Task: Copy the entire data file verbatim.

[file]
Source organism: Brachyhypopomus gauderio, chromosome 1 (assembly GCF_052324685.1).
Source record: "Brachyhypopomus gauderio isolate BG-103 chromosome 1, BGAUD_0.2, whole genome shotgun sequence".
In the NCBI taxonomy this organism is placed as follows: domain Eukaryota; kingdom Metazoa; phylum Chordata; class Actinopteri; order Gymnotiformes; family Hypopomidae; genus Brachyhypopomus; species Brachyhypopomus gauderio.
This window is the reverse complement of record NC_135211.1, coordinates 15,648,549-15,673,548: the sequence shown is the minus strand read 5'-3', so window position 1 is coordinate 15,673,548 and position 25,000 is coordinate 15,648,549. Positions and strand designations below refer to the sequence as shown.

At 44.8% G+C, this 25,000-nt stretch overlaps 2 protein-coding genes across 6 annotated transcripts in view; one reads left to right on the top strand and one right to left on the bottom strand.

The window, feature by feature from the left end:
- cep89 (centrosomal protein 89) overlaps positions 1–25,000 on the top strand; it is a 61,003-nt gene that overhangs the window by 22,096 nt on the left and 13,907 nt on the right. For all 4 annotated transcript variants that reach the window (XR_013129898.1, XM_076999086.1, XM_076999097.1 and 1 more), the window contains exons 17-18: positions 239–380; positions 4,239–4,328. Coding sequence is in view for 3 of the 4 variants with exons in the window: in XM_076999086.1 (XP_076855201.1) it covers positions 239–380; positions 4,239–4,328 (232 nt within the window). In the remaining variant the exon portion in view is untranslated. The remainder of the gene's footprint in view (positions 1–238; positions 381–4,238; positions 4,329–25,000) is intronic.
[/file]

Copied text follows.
Source organism: Brachyhypopomus gauderio, chromosome 1 (assembly GCF_052324685.1).
Source record: "Brachyhypopomus gauderio isolate BG-103 chromosome 1, BGAUD_0.2, whole genome shotgun sequence".
In the NCBI taxonomy this organism is placed as follows: domain Eukaryota; kingdom Metazoa; phylum Chordata; class Actinopteri; order Gymnotiformes; family Hypopomidae; genus Brachyhypopomus; species Brachyhypopomus gauderio.
This window is the reverse complement of record NC_135211.1, coordinates 15,648,549-15,673,548: the sequence shown is the minus strand read 5'-3', so window position 1 is coordinate 15,673,548 and position 25,000 is coordinate 15,648,549. Positions and strand designations below refer to the sequence as shown.

At 44.8% G+C, this 25,000-nt stretch overlaps 2 protein-coding genes across 6 annotated transcripts in view; one reads left to right on the top strand and one right to left on the bottom strand.

The window, feature by feature from the left end:
- cep89 (centrosomal protein 89) overlaps positions 1–25,000 on the top strand; it is a 61,003-nt gene that overhangs the window by 22,096 nt on the left and 13,907 nt on the right. For all 4 annotated transcript variants that reach the window (XR_013129898.1, XM_076999086.1, XM_076999097.1 and 1 more), the window contains exons 17-18: positions 239–380; positions 4,239–4,328. Coding sequence is in view for 3 of the 4 variants with exons in the window: in XM_076999086.1 (XP_076855201.1) it covers positions 239–380; positions 4,239–4,328 (232 nt within the window). In the remaining variant the exon portion in view is untranslated. The remainder of the gene's footprint in view (positions 1–238; positions 381–4,238; positions 4,329–25,000) is intronic.